This is reminiscent of the renewal Benjamin discussed but more accurately relates to Cabalistic thought. Gershom Scholem has discussed prophesy as it was described by Jewish mystics in the 13th century. In his ‘On The Mystical Shape Of The Godhead’, he writes that in a Cabalistic anthology called the Shushan Sodoth, prophesy appears as one’s own doppelganger: “The complete secret of prophesy consists in the fact that the prophet suddenly sees the form of his self standing before him, and he forgets his own self and ignores it…and that form speaks with him and tells him the future.  As it is necessary for the prophet to “divide” in order to “assign fate”, the occultist must also separate from himself to exact a successful ritualistic interaction. Also, many occult traditions embrace the idea of the double as part of their teachings. For example, the idea of qliphoth “shells of the sephiroth” is common to many students of the occult. Acting as reversals or inversions of the Judaic ‘Tree of Life’, these dark embodiments are akin to the folklore of a doppelganger.
Philosophically, the double also plays the role of non-being. It is the difference between actuality and potentiality or what ‘is’ and ‘what could be’. As Agamben has remarked, “what is essential is that potentiality is not simply non-Being, simple privation, but rather the existence of non-Being, the presence of an absence; this is what well call “faculty” or “power”.  The point being potentiality has an ontological status. It is something. This faculty that is spoken of is ability. For example, a ritual specialist has the ability or potentiality to perform ritual. But he also has the ability to not-ritualize-or not pass into actuality. It is these changes from potentiality to actuality that embody ontological trajectories of the supernatural. Aristotle also discussed potentiality and actuality. In fact, he asserted that their ontological changes are a harmonizing part of nature. He states that “actuality (energeia) is light and potentiality is darkness (skotos), what is sometimes dark and sometimes light is ‘one in nature’. Even in realms of the supernatural, what is and what could be are integral aspects of status. Moreover, describing these statuses in terms of light and dark is also something very reminiscent of descriptions of those in a liminal state. Victor Turner says that “in many societies the liminal initiands are often considered to be dark, invisible, like the sun or moon in eclipse or the moon between phases, at the “dark of the moon”. As we’ve been discussing then, those in a liminal state are traversing what ‘is’ and what ‘could be’. Their existence explores areas of potentiality and actuality. This is also why the liminal is so conducive to studies of the paranormal and occult. Birthing entities is ritualistic settings goes hand in hand with comparing those in a liminal state to ghosts and gods. These supernatural personages are only critically understood by exploring their ontological changes as they interact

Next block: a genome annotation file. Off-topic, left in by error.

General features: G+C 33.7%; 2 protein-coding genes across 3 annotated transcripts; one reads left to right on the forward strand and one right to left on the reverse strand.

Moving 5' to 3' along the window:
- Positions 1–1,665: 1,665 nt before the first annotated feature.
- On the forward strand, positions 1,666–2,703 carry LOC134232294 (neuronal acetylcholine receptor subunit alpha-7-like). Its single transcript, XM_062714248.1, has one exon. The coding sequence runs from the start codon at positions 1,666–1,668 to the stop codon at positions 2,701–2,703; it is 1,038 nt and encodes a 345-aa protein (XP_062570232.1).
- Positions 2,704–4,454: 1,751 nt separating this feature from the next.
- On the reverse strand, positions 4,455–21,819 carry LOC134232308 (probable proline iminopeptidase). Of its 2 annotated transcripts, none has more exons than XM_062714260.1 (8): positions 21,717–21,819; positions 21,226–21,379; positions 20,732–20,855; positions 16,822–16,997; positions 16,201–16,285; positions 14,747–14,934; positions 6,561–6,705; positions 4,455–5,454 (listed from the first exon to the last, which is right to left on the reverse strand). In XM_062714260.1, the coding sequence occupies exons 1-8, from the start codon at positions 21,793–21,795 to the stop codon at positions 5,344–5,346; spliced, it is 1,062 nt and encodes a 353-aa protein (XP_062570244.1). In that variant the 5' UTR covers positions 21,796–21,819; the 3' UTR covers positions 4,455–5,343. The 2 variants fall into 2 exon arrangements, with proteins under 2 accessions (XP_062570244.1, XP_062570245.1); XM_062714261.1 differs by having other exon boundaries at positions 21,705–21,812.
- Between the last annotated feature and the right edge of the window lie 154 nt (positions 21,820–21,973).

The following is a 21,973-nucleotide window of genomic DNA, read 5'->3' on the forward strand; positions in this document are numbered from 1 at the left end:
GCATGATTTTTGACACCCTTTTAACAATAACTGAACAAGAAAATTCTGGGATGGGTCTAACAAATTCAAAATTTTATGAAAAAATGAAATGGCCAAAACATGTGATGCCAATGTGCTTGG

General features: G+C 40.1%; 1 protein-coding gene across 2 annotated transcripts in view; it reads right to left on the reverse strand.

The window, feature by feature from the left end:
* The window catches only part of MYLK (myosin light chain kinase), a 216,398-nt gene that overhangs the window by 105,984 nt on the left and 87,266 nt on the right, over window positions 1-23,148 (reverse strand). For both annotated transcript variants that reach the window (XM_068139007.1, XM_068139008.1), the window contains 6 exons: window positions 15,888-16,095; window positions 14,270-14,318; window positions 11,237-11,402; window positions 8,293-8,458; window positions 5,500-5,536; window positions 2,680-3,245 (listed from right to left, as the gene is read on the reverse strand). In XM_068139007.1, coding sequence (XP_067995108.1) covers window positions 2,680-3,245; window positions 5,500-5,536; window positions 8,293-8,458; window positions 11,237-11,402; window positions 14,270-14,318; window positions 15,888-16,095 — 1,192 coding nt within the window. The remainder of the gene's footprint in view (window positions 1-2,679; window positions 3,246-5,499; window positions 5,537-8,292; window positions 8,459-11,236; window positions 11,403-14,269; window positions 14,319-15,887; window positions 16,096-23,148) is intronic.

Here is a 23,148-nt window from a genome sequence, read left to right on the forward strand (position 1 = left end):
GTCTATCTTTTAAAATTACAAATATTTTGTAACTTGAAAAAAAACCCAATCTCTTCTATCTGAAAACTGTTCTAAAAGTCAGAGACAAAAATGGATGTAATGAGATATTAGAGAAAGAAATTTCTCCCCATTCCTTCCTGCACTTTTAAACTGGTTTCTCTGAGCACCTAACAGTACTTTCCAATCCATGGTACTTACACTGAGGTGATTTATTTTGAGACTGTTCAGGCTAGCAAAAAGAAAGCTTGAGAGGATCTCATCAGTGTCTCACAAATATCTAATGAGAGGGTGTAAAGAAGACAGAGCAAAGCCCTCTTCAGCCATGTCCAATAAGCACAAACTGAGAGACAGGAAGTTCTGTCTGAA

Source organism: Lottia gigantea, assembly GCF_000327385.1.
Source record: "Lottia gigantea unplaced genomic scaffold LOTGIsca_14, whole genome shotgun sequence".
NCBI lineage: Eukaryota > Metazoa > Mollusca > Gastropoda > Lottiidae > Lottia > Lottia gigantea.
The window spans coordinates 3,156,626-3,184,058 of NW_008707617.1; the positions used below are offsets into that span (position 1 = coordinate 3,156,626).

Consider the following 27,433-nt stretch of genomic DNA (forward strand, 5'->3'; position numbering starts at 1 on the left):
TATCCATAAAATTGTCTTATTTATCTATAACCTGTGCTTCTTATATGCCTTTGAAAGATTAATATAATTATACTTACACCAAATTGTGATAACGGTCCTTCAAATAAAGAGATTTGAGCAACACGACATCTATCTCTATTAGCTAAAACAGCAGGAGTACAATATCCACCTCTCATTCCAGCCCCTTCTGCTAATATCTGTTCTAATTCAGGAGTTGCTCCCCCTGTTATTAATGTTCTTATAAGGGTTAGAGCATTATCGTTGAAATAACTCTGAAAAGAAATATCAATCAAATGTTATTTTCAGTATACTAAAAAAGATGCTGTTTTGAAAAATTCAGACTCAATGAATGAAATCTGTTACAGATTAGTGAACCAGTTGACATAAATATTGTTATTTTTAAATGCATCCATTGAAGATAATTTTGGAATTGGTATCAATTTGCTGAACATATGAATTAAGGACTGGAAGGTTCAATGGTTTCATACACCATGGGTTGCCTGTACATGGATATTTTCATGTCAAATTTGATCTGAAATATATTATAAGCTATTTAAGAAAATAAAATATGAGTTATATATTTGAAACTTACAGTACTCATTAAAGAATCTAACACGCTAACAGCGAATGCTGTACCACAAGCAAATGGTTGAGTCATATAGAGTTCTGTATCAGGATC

Walter Benjamin. Gesammelte Schriften, Vol. 1 Pt. 1 pp226
 Walter Benjamin. Gesammelte Schriften. Vol. 4 Pt 1 pp438 ed. Rolf Tiedemann & Hermann Schweppenhausser. Frankfort am Maini Suhrkamp 1974-89.
 See Giorgio Agamben’s ‘Potentialities’ for a more detailed account of Aristotle’s ‘ethos anthropoi daimon’.
 Shushan Sodoth-quoted in Scholem. Pp. 253.
 Giorgio Agamben. Potentialities. Stanford University Press. 1999. Pp. 179.
 Aristotle. Physics. 418b-419e I
 Victor Turner. From Ritual to Theatre. PAJ Publications. New York. 1992.